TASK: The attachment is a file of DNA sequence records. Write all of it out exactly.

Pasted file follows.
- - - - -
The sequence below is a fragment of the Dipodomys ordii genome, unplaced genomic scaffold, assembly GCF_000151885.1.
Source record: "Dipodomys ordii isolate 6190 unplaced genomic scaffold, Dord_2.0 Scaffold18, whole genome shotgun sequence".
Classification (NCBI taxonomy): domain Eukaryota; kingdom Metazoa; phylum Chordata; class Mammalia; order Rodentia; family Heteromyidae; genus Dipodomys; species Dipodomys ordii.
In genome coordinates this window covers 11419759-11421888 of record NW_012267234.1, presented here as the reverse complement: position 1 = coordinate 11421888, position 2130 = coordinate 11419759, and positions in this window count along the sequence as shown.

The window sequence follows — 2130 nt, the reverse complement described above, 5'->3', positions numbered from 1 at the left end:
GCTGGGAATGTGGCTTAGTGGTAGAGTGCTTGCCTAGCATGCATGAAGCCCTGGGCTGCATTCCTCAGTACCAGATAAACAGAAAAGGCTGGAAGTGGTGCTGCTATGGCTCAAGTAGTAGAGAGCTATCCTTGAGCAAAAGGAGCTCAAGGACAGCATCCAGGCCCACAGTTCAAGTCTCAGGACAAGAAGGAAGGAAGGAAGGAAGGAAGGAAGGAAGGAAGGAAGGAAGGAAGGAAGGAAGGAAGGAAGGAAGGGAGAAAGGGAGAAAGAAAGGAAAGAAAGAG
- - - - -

The sequence below is a fragment of the Dipodomys ordii genome, unplaced genomic scaffold, assembly GCF_000151885.1.
Source record: "Dipodomys ordii isolate 6190 unplaced genomic scaffold, Dord_2.0 Scaffold18, whole genome shotgun sequence".
Classification (NCBI taxonomy): domain Eukaryota; kingdom Metazoa; phylum Chordata; class Mammalia; order Rodentia; family Heteromyidae; genus Dipodomys; species Dipodomys ordii.
In genome coordinates this window covers 11419759-11421888 of record NW_012267234.1, presented here as the reverse complement: position 1 = coordinate 11421888, position 2130 = coordinate 11419759, and positions in this window count along the sequence as shown.

The window sequence follows — 2130 nt, the reverse complement described above, 5'->3', positions numbered from 1 at the left end:
GCTGGGAATGTGGCTTAGTGGTAGAGTGCTTGCCTAGCATGCATGAAGCCCTGGGCTGCATTCCTCAGTACCAGATAAACAGAAAAGGCTGGAAGTGGTGCTGCTATGGCTCAAGTAGTAGAGAGCTATCCTTGAGCAAAAGGAGCTCAAGGACAGCATCCAGGCCCACAGTTCAAGTCTCAGGACAAGAAGGAAGGAAGGAAGGAAGGAAGGAAGGAAGGAAGGAAGGAAGGAAGGAAGGAAGGAAGGAAGGAAGGGAGAAAGGGAGAAAGAAAGGAAAGAAAGAG